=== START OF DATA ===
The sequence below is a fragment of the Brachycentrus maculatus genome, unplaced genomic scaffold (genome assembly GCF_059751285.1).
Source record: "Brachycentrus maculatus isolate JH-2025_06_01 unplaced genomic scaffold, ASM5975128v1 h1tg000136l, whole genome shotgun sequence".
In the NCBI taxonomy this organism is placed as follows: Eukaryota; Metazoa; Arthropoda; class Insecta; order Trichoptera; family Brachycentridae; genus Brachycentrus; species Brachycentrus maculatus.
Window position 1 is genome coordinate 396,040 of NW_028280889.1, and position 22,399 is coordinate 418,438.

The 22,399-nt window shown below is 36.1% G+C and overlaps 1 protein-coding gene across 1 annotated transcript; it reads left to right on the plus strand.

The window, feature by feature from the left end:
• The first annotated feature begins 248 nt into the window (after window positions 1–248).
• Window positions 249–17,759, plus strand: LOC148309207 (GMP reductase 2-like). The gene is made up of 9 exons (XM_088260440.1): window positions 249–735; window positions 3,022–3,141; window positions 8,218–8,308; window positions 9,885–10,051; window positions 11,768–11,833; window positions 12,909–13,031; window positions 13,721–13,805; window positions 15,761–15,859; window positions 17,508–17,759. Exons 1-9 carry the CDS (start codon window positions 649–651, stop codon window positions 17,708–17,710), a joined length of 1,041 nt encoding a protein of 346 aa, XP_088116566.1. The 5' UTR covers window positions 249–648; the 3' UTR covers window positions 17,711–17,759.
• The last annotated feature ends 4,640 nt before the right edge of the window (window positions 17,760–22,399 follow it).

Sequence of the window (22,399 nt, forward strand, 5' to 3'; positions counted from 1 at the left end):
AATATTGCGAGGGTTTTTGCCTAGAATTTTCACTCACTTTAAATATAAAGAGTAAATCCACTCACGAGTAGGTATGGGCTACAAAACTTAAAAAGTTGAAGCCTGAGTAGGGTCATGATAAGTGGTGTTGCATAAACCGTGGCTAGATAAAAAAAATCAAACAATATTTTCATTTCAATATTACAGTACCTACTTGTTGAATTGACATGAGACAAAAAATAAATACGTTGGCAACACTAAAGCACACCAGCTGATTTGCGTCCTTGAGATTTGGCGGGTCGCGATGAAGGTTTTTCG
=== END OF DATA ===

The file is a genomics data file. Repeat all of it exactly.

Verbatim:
The sequence below is a fragment of the Brachycentrus maculatus genome, unplaced genomic scaffold (genome assembly GCF_059751285.1).
Source record: "Brachycentrus maculatus isolate JH-2025_06_01 unplaced genomic scaffold, ASM5975128v1 h1tg000136l, whole genome shotgun sequence".
In the NCBI taxonomy this organism is placed as follows: Eukaryota; Metazoa; Arthropoda; class Insecta; order Trichoptera; family Brachycentridae; genus Brachycentrus; species Brachycentrus maculatus.
Window position 1 is genome coordinate 396,040 of NW_028280889.1, and position 22,399 is coordinate 418,438.

The 22,399-nt window shown below is 36.1% G+C and overlaps 1 protein-coding gene across 1 annotated transcript; it reads left to right on the plus strand.

The window, feature by feature from the left end:
• The first annotated feature begins 248 nt into the window (after window positions 1–248).
• Window positions 249–17,759, plus strand: LOC148309207 (GMP reductase 2-like). The gene is made up of 9 exons (XM_088260440.1): window positions 249–735; window positions 3,022–3,141; window positions 8,218–8,308; window positions 9,885–10,051; window positions 11,768–11,833; window positions 12,909–13,031; window positions 13,721–13,805; window positions 15,761–15,859; window positions 17,508–17,759. Exons 1-9 carry the CDS (start codon window positions 649–651, stop codon window positions 17,708–17,710), a joined length of 1,041 nt encoding a protein of 346 aa, XP_088116566.1. The 5' UTR covers window positions 249–648; the 3' UTR covers window positions 17,711–17,759.
• The last annotated feature ends 4,640 nt before the right edge of the window (window positions 17,760–22,399 follow it).

Sequence of the window (22,399 nt, forward strand, 5' to 3'; positions counted from 1 at the left end):
AATATTGCGAGGGTTTTTGCCTAGAATTTTCACTCACTTTAAATATAAAGAGTAAATCCACTCACGAGTAGGTATGGGCTACAAAACTTAAAAAGTTGAAGCCTGAGTAGGGTCATGATAAGTGGTGTTGCATAAACCGTGGCTAGATAAAAAAAATCAAACAATATTTTCATTTCAATATTACAGTACCTACTTGTTGAATTGACATGAGACAAAAAATAAATACGTTGGCAACACTAAAGCACACCAGCTGATTTGCGTCCTTGAGATTTGGCGGGTCGCGATGAAGGTTTTTCG